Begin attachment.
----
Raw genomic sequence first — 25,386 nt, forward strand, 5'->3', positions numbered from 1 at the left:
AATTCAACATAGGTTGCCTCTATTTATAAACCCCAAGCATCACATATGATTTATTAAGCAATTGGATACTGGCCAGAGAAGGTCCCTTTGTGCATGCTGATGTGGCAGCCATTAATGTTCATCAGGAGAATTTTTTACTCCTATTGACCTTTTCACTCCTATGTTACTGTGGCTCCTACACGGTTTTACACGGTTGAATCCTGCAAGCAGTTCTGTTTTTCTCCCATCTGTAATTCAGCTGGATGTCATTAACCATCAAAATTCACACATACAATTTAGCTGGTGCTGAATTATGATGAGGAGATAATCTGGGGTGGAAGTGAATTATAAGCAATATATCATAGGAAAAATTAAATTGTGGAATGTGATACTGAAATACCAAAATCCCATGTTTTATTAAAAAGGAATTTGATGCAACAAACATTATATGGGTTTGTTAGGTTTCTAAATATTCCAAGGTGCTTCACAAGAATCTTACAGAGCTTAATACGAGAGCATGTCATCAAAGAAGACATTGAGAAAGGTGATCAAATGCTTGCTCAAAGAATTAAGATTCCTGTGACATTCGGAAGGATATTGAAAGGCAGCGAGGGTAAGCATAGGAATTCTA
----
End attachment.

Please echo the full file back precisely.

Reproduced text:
Raw genomic sequence first — 25,386 nt, forward strand, 5'->3', positions numbered from 1 at the left:
AATTCAACATAGGTTGCCTCTATTTATAAACCCCAAGCATCACATATGATTTATTAAGCAATTGGATACTGGCCAGAGAAGGTCCCTTTGTGCATGCTGATGTGGCAGCCATTAATGTTCATCAGGAGAATTTTTTACTCCTATTGACCTTTTCACTCCTATGTTACTGTGGCTCCTACACGGTTTTACACGGTTGAATCCTGCAAGCAGTTCTGTTTTTCTCCCATCTGTAATTCAGCTGGATGTCATTAACCATCAAAATTCACACATACAATTTAGCTGGTGCTGAATTATGATGAGGAGATAATCTGGGGTGGAAGTGAATTATAAGCAATATATCATAGGAAAAATTAAATTGTGGAATGTGATACTGAAATACCAAAATCCCATGTTTTATTAAAAAGGAATTTGATGCAACAAACATTATATGGGTTTGTTAGGTTTCTAAATATTCCAAGGTGCTTCACAAGAATCTTACAGAGCTTAATACGAGAGCATGTCATCAAAGAAGACATTGAGAAAGGTGATCAAATGCTTGCTCAAAGAATTAAGATTCCTGTGACATTCGGAAGGATATTGAAAGGCAGCGAGGGTAAGCATAGGAATTCTA